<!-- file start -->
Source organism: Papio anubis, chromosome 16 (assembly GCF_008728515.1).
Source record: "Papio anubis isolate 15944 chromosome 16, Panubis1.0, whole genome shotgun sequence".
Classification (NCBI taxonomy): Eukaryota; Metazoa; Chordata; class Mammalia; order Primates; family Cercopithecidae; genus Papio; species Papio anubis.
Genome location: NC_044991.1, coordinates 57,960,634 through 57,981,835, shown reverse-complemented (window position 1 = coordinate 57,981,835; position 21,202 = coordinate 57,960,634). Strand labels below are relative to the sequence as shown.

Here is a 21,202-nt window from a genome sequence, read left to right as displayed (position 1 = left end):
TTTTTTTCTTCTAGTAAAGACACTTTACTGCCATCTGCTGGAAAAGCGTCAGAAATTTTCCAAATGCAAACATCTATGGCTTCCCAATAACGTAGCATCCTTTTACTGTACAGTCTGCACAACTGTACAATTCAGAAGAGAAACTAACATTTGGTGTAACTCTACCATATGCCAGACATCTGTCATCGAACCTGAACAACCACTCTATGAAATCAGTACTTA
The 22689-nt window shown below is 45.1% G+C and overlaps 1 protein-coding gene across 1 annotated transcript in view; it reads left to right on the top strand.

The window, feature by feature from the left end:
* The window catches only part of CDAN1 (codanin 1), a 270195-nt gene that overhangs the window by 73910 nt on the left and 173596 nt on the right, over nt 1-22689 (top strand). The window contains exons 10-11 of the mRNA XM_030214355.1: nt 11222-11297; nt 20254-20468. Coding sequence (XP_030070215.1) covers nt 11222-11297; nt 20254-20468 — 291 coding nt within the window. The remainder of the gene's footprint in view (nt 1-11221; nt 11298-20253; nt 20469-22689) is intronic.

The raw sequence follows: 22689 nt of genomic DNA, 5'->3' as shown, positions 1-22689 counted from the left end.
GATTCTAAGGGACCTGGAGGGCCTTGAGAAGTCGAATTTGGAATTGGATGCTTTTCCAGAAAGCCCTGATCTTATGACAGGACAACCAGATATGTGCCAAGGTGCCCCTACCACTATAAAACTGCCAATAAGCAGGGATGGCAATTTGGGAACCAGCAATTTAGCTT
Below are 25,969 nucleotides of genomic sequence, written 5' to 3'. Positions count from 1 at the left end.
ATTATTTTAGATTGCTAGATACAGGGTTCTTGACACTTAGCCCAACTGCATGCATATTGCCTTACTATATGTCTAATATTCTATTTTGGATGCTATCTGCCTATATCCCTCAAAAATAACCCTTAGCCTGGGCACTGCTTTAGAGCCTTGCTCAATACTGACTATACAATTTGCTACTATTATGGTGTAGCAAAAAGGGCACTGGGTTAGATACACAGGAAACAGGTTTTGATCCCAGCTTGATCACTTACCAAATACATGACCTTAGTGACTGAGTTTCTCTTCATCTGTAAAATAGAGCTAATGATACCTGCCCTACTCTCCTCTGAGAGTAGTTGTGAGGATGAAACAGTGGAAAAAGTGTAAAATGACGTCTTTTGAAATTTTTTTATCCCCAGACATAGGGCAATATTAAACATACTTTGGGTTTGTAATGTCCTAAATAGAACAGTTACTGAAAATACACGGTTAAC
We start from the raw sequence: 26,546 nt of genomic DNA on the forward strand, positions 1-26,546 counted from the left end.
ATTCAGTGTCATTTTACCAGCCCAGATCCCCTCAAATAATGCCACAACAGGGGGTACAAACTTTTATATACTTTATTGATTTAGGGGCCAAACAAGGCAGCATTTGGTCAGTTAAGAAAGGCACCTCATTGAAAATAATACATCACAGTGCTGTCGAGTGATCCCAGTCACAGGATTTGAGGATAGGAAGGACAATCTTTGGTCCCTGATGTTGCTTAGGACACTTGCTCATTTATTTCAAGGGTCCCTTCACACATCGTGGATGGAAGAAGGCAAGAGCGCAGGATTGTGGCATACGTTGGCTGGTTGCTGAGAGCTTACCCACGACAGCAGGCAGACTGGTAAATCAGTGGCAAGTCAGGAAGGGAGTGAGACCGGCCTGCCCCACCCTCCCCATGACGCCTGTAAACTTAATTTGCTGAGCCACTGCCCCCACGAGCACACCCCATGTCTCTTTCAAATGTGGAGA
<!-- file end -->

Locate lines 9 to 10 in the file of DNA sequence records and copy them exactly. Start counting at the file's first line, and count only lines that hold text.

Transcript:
* The window catches only part of CDAN1 (codanin 1), a 270195-nt gene that overhangs the window by 73910 nt on the left and 173596 nt on the right, over nt 1-22689 (top strand). The window contains exons 10-11 of the mRNA XM_030214355.1: nt 11222-11297; nt 20254-20468. Coding sequence (XP_030070215.1) covers nt 11222-11297; nt 20254-20468 — 291 coding nt within the window. The remainder of the gene's footprint in view (nt 1-11221; nt 11298-20253; nt 20469-22689) is intronic.

The raw sequence follows: 22689 nt of genomic DNA, 5'->3' as shown, positions 1-22689 counted from the left end.